Becky Raskind, a graduate of Fairmount Temple’s Religious School, and daughter to our members, Peter and Julie Raskind, keeps a blog about her experiences with the Council on International Exchange (CIEE). CIEE is a non-profit NGO, whose mission is “to help people gain understanding, acquire knowledge, and develop skills for living in a globally interdependent and culturally diverse world.” Becky’s is currently studying with the program in Amman, Jordan, and shared ths post with us:

by Becky Raskind

Last weekend, CIEE took a bunch of students out to see the biblical sights of Jordan.  We saw the baptism site, Mount Nebo (where Moses saw the Promised Land but could not go in), Madaba city, and Mukawir (where John the Baptist was beheaded).

Now to be perfectly honest, I felt a little bad and cheap for signing up for this trip.  There were plenty of other people for whom these sights had much more meaning.  And I had switched to this trip solely because the other day trip was to the Dead Sea and I had already done that.  But I had some background and familiarity with these sights (shout out to you, Mr. Scott and senior year Bible elective), so I thought it would be worthwhile to go.

A few days before our trip I was at a cafe with some friends (who were all going on the Biblical Jordan trip as well), and I mentioned my concern, namely about the baptism sight.  There were many more students for whom this site was incredibly meaningful and sacred; wouldn’t I just be ruining their experience if I’m going for the tourism value?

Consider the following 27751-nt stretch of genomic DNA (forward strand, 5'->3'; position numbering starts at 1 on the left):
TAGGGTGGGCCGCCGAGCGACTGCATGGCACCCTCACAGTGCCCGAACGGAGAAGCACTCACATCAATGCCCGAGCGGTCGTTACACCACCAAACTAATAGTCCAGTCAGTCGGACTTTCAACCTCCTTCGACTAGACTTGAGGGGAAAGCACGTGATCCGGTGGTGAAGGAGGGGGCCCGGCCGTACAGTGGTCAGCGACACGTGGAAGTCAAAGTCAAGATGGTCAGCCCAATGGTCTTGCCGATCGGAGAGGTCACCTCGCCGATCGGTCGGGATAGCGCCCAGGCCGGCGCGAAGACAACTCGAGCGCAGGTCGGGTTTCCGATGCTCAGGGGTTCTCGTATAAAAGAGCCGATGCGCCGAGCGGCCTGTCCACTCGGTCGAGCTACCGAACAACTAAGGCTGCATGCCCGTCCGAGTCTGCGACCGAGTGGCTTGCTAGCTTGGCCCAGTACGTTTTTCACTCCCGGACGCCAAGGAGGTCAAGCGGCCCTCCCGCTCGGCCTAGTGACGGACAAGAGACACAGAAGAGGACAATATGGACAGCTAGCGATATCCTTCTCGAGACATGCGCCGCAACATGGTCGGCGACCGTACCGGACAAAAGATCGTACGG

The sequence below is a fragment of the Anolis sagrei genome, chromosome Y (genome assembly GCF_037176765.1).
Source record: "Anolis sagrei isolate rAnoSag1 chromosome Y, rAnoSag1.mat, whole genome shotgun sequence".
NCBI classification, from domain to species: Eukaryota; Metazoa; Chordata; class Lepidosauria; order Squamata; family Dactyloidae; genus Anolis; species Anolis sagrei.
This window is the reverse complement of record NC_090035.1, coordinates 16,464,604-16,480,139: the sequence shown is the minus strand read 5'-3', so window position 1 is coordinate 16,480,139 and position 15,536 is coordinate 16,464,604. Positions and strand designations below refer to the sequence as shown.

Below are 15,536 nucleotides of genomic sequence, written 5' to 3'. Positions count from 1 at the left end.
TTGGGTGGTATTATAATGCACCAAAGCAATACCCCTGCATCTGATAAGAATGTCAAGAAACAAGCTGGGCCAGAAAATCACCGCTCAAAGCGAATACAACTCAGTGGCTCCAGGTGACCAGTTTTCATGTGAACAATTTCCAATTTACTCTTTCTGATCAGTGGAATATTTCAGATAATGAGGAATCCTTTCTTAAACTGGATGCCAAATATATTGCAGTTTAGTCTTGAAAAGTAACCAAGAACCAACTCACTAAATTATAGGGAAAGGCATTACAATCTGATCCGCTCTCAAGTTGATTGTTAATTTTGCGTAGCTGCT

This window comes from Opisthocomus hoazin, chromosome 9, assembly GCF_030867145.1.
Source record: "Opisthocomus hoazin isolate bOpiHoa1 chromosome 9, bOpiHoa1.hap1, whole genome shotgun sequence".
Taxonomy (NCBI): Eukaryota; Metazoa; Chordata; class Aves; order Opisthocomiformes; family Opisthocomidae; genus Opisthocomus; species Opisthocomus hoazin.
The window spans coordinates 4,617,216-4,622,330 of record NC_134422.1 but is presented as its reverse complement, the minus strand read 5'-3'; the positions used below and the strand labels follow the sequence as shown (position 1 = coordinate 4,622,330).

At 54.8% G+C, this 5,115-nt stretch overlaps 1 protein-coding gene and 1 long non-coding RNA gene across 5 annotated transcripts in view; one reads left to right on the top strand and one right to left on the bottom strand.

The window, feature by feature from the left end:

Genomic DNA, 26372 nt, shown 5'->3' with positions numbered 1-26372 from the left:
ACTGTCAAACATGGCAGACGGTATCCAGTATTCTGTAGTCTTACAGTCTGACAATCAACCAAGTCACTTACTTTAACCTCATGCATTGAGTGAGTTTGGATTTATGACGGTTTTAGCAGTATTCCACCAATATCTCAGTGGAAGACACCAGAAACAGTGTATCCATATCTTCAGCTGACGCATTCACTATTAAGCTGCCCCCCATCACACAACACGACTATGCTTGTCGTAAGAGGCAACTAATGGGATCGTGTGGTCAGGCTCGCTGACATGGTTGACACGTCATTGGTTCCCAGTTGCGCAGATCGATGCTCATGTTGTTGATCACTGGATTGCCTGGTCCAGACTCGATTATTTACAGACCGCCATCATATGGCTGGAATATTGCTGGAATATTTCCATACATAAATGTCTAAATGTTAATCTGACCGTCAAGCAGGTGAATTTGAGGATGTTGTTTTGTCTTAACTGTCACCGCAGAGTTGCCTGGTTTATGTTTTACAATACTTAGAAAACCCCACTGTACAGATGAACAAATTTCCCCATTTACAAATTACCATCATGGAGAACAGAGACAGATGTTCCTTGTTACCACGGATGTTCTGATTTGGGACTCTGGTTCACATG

And that’s when my friend said something really interesting.  She said that she had a friend who was not religious in the slightest who visited the baptism site a few years back, and her advice to my friend was to take something that’s been nagging at you, that you’ve been harboring, something that’s eating at you negatively… and just let it go at the River Jordan.

This struck a chord with me, and I thought that maybe I did not need to be religious to enjoy these sites.  And I was right.  I was so incredibly moved by the baptism site.  Never mind that I don’t align directly with the religious narrative – I think everyone can relate to the larger idea of letting go of old sins or old habits or old negativities to usher in a new mindset of positivity or a new goal for improvement.  After all, don’t Jews do something comparable every Yom Kippur?

The baptism site allowed for a lot of quiet reflection of what this program means to me and if I am accomplishing what I came out here to do and if not then can I change my situation.  And I came to the conclusion that I have not been doing what I want to do here, which is getting proficient at Arabic and immersing myself as much as I can into the culture. Unfortunately, the apartment lifestyle doesn’t really lend itself to either of those things.  So I made a change.